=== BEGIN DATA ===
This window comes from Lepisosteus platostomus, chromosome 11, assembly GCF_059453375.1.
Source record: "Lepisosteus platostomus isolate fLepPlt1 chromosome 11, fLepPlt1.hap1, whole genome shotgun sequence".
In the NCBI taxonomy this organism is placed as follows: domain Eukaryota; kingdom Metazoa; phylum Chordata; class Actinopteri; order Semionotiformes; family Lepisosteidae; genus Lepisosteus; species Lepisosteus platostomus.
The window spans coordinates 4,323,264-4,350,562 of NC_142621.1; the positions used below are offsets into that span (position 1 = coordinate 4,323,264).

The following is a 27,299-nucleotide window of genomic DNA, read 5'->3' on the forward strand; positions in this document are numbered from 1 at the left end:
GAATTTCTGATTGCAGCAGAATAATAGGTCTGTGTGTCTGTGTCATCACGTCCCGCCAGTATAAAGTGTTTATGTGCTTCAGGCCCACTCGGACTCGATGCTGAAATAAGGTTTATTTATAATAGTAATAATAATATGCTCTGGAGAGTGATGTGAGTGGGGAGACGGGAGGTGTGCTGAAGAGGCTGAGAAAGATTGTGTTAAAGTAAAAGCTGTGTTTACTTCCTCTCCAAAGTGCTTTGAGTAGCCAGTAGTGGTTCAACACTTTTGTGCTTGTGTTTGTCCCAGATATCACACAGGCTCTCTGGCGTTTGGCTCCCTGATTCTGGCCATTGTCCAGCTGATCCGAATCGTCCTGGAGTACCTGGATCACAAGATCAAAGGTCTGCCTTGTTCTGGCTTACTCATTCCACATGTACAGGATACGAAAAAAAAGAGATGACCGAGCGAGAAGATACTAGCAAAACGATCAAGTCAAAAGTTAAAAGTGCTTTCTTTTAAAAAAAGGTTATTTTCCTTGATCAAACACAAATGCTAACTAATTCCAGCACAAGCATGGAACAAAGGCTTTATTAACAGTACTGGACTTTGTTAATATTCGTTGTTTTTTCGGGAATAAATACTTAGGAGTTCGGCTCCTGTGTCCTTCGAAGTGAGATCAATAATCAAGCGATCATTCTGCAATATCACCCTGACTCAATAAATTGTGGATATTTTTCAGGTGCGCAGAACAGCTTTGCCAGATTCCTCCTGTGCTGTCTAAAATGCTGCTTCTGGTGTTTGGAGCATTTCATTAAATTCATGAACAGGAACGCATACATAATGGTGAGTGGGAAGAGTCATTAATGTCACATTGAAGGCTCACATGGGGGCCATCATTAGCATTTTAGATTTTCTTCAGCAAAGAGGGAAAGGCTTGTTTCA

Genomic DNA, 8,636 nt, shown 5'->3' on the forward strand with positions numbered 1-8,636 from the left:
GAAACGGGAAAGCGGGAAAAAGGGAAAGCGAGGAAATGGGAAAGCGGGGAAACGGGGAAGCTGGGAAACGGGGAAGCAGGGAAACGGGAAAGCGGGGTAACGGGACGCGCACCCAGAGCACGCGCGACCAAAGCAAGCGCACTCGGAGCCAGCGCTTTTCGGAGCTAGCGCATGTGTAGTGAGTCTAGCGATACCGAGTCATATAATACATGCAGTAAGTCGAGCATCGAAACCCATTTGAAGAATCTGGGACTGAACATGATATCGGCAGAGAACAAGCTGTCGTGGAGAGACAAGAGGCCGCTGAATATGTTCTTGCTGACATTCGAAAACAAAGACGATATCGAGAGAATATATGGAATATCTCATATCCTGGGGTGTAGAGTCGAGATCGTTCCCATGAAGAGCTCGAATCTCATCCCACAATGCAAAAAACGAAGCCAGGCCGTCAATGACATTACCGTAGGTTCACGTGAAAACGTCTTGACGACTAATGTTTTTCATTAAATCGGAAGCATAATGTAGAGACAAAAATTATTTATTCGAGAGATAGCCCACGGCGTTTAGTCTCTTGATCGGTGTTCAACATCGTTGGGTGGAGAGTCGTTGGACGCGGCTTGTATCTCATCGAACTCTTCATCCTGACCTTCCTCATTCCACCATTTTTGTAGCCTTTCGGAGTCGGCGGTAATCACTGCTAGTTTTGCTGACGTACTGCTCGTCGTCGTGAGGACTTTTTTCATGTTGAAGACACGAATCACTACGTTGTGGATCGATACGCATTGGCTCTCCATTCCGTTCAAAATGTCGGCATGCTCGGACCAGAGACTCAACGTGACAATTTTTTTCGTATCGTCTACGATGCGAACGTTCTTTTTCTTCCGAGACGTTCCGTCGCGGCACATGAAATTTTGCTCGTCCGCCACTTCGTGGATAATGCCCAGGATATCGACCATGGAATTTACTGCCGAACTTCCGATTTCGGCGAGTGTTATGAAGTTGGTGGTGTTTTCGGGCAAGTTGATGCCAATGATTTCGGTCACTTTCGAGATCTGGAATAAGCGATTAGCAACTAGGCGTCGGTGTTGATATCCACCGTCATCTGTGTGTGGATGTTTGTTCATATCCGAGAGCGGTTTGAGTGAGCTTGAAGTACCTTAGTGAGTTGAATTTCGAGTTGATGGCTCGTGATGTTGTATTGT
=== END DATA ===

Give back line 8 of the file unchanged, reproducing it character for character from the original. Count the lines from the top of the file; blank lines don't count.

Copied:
GAAACGGGAAAGCGGGAAAAAGGGAAAGCGAGGAAATGGGAAAGCGGGGAAACGGGGAAGCTGGGAAACGGGGAAGCAGGGAAACGGGAAAGCGGGGTAACGGGACGCGCACCCAGAGCACGCGCGACCAAAGCAAGCGCACTCGGAGCCAGCGCTTTTCGGAGCTAGCGCATGTGTAGTGAGTCTAGCGATACCGAGTCATATAATACATGCAGTAAGTCGAGCATCGAAACCCATTTGAAGAATCTGGGACTGAACATGATATCGGCAGAGAACAAGCTGTCGTGGAGAGACAAGAGGCCGCTGAATATGTTCTTGCTGACATTCGAAAACAAAGACGATATCGAGAGAATATATGGAATATCTCATATCCTGGGGTGTAGAGTCGAGATCGTTCCCATGAAGAGCTCGAATCTCATCCCACAATGCAAAAAACGAAGCCAGGCCGTCAATGACATTACCGTAGGTTCACGTGAAAACGTCTTGACGACTAATGTTTTTCATTAAATCGGAAGCATAATGTAGAGACAAAAATTATTTATTCGAGAGATAGCCCACGGCGTTTAGTCTCTTGATCGGTGTTCAACATCGTTGGGTGGAGAGTCGTTGGACGCGGCTTGTATCTCATCGAACTCTTCATCCTGACCTTCCTCATTCCACCATTTTTGTAGCCTTTCGGAGTCGGCGGTAATCACTGCTAGTTTTGCTGACGTACTGCTCGTCGTCGTGAGGACTTTTTTCATGTTGAAGACACGAATCACTACGTTGTGGATCGATACGCATTGGCTCTCCATTCCGTTCAAAATGTCGGCATGCTCGGACCAGAGACTCAACGTGACAATTTTTTTCGTATCGTCTACGATGCGAACGTTCTTTTTCTTCCGAGACGTTCCGTCGCGGCACATGAAATTTTGCTCGTCCGCCACTTCGTGGATAATGCCCAGGATATCGACCATGGAATTTACTGCCGAACTTCCGATTTCGGCGAGTGTTATGAAGTTGGTGGTGTTTTCGGGCAAGTTGATGCCAATGATTTCGGTCACTTTCGAGATCTGGAATAAGCGATTAGCAACTAGGCGTCGGTGTTGATATCCACCGTCATCTGTGTGTGGATGTTTGTTCATATCCGAGAGCGGTTTGAGTGAGCTTGAAGTACCTTAGTGAGTTGAATTTCGAGTTGATGGCTCGTGATGTTGTATTGT